We have lost the knack of distinguishing major from minor literature, and so we are in the habit of raising upon pedestals work that is merely competent.
Like Janice Kulyk Keefer's The Green Library.
In this small story, shortlisted for this past year's Governor General's Award, we see signs of the literary in the chopped-up structure and the small hints and details dropped, to be picked up again in understated ways a hundred pages later. There's also the overtly literary raw material-the Green Library is a park in Kiev where people used to go to read and write, there is a major writer in the background of the story, and the main character defends her search for herself to others (and perhaps to herself at first) by saying she is researching a book. There's no better way, I've found, to get self-consciously literary people interested in a book than to make it self-consciously literary. And we do see what Keefer has been praised for in the past: her timeliness, her portrayal of the complexity of women's lives, and her small observations, like her description of the protagonist Eva's love for her mother: "she has never been able to love her mother the way a child does-selfishly, carelessly-but only as a lover: dazzled and unrequited, never able to take anything for granted, to be sure it would come her way again." We also have the potentially attractive story of a woman in search of her roots, whose fairly stable life begins to crumble as she is compelled to search ever deeper and more widely for the mysteries surrounding her heritage and her birth. In the process, we also get an awful lot on the subject of filial relationships, of women's love for men, and a little about men's love for trees.
More than enough, to be sure, in a world that is getting ever closer to confusing literacy for literature, to win Keefer an audience with a predisposition for the sort of territory she mines. But to put her on the Governor General's shortlist? Perhaps not surprising, considering Cordelia Strube was also included, but distressing nonetheless. This book is dull, flaccid, and weak. At its best, it is suspenseful, though there is more often the sense that there is a mystery being solved without ever having been established, and once the decision to begin the resolution is transparently made, on page 239, with the words, "I'm going to tell you a story, Eva. It's not going to make things any easier, but it might help you understand what's going on," we enter into a phase of dénouement worthy of Agatha Christie, perhaps, but surely not of a novel of weight or substance. A good novel either creates a destination worth reaching, or puts together a journey worth taking. A very good novel does both. The Green Library does neither. After such a long journey from Canada to the Ukraine and back, from 1933 to 1941 to 1949 to 1963 to 1993, and back and forth again, we weather an awful lot, to arrive, ultimately, at the conclusion that filial relationships, good, bad, or indifferent, are important.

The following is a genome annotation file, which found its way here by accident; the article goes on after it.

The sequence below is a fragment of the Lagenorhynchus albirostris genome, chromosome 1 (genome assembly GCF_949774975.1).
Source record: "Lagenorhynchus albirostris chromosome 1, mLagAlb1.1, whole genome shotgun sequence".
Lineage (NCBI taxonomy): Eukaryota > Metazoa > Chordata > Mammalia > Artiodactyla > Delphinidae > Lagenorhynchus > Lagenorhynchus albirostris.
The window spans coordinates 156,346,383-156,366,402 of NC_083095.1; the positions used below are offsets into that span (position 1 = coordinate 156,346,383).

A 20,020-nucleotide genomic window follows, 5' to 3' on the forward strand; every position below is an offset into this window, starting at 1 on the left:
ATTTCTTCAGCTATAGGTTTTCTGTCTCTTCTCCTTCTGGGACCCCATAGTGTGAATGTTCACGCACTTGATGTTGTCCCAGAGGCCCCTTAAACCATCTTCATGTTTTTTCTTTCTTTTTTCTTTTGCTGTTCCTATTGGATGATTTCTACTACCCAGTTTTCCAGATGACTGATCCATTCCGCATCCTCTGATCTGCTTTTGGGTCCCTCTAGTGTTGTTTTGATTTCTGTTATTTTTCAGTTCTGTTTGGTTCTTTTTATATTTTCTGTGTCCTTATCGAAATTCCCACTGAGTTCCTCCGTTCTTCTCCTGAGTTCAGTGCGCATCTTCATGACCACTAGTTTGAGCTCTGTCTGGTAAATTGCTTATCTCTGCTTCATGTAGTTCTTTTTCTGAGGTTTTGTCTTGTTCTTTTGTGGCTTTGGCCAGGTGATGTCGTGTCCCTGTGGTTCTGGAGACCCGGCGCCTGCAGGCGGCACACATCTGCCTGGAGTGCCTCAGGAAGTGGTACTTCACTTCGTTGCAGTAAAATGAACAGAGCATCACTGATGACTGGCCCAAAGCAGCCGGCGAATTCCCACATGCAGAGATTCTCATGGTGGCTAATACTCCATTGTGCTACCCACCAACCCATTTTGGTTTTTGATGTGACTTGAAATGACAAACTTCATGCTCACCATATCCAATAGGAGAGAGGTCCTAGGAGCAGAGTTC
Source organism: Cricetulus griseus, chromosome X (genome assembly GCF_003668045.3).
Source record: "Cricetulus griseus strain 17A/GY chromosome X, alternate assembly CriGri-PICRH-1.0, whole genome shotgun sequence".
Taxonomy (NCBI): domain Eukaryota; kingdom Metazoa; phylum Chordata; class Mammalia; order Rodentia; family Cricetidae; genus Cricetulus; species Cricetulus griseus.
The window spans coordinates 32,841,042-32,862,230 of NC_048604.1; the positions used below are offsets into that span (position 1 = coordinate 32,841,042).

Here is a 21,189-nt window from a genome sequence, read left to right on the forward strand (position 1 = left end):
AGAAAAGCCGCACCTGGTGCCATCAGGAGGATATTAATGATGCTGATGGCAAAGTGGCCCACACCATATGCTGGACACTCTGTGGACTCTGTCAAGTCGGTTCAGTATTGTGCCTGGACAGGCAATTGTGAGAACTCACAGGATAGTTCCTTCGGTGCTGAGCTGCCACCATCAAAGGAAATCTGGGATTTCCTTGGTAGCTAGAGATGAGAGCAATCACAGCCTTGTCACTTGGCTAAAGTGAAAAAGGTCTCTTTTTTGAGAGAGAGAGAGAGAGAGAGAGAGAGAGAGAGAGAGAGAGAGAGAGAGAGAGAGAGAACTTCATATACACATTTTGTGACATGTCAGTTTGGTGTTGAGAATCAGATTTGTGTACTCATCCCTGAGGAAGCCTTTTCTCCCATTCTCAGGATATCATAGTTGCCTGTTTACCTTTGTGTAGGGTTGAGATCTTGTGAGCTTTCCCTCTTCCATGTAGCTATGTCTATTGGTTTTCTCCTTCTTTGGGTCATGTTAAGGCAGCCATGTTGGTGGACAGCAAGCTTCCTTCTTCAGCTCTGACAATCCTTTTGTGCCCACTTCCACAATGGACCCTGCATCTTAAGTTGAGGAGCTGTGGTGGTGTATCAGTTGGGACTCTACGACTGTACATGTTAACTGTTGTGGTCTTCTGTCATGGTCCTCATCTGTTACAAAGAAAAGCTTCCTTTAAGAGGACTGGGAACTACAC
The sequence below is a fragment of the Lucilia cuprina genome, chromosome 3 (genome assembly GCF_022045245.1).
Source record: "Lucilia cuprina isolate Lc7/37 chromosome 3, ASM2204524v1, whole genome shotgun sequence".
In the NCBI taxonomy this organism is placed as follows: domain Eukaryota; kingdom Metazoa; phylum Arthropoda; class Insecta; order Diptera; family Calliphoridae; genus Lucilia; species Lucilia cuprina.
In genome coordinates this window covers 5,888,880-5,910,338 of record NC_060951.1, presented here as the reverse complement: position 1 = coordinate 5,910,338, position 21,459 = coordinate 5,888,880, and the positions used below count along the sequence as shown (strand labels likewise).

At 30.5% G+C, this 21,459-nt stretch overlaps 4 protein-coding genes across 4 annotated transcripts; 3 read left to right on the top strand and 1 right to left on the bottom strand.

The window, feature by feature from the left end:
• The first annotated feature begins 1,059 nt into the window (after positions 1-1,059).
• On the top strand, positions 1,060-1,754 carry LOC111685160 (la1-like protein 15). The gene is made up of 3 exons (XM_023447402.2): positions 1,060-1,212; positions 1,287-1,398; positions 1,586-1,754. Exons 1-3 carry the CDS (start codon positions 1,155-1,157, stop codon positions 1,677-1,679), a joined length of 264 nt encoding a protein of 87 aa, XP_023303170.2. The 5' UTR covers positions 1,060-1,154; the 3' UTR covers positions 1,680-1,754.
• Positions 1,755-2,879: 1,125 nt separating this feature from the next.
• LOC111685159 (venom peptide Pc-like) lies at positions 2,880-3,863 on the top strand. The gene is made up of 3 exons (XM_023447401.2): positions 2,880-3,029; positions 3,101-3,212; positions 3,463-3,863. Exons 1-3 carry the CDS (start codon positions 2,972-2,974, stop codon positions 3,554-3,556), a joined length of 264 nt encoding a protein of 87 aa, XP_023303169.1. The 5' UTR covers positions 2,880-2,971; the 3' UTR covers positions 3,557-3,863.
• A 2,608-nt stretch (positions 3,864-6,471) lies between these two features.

As for the prose, Keefer has in this novel a definite tendency towards the self-consciously portentous, which serves to make turning points and defining moments banal. "We are a people who remember, Eva, even when there is nothing to remember but defeat and death. That is the only way we have kept ourselves alive-by remembering"; or "I am so sick of countries, Eva; of borders. As if people were born with maps where their hearts should be"; or the cri de coeur of Eva's opposite, Oksanna: "I'm so tired of hating when I want to love." We are also told, by the by and à propos of a certain loving couple of a certain evening, that sleep is "a ghost that refuses to haunt them till well into the morning." Melodrama masked as drama is not only painful, when recognized, but, when it is not, it can deceive readers into believing they're getting nourishment when in fact they're being fed red dye #4, getting insight, where in fact there is only confirmation of prejudice and expectations. We get, in The Green Library, an awful lot of what we've seen before. We get relationships, filial and otherwise, that could very understandably be of great concern to those involved in them. But, the characters being for the most part as one-dimensional as they are, it is very difficult to draw someone in from the outside. If there were just one or two fewer strong, mysterious, and eloquently silent foreigners, things could perhaps have been different. Or if, given the stereotypes we are offered, there were some sign of recognition on the author's part that they are, in fact, stereotypes, something could possibly have been done with that, too.
There is a place, and an honourable one, for stories such as Keefer's, but it is not on our nation's shortlists. If the narrative were cleaned up a bit, if the odd forays into fractured perspective-in which scenes we've just read from the inside are immediately re-fed to us from the point of view of, say, an otherwise unrelated woman looking down on the scene from a window above-were eliminated, if the subtlety for its own sake were erased, then we would have a perfectly good romance novel, suitable for translation into a made-for-TV movie or even, perhaps, the basis for a homegrown soap opera. Nothing wrong with that, and it might make both Keefer and HarperCollins good deal more money than going after the Canadian literature market.
But what we have, unfortunately, is a book with literary pretensions, a book that has made sacrifices for the sake of literature, but hasn't the substance or the style to make it worthwhile.
Bert Archer is a Toronto writer.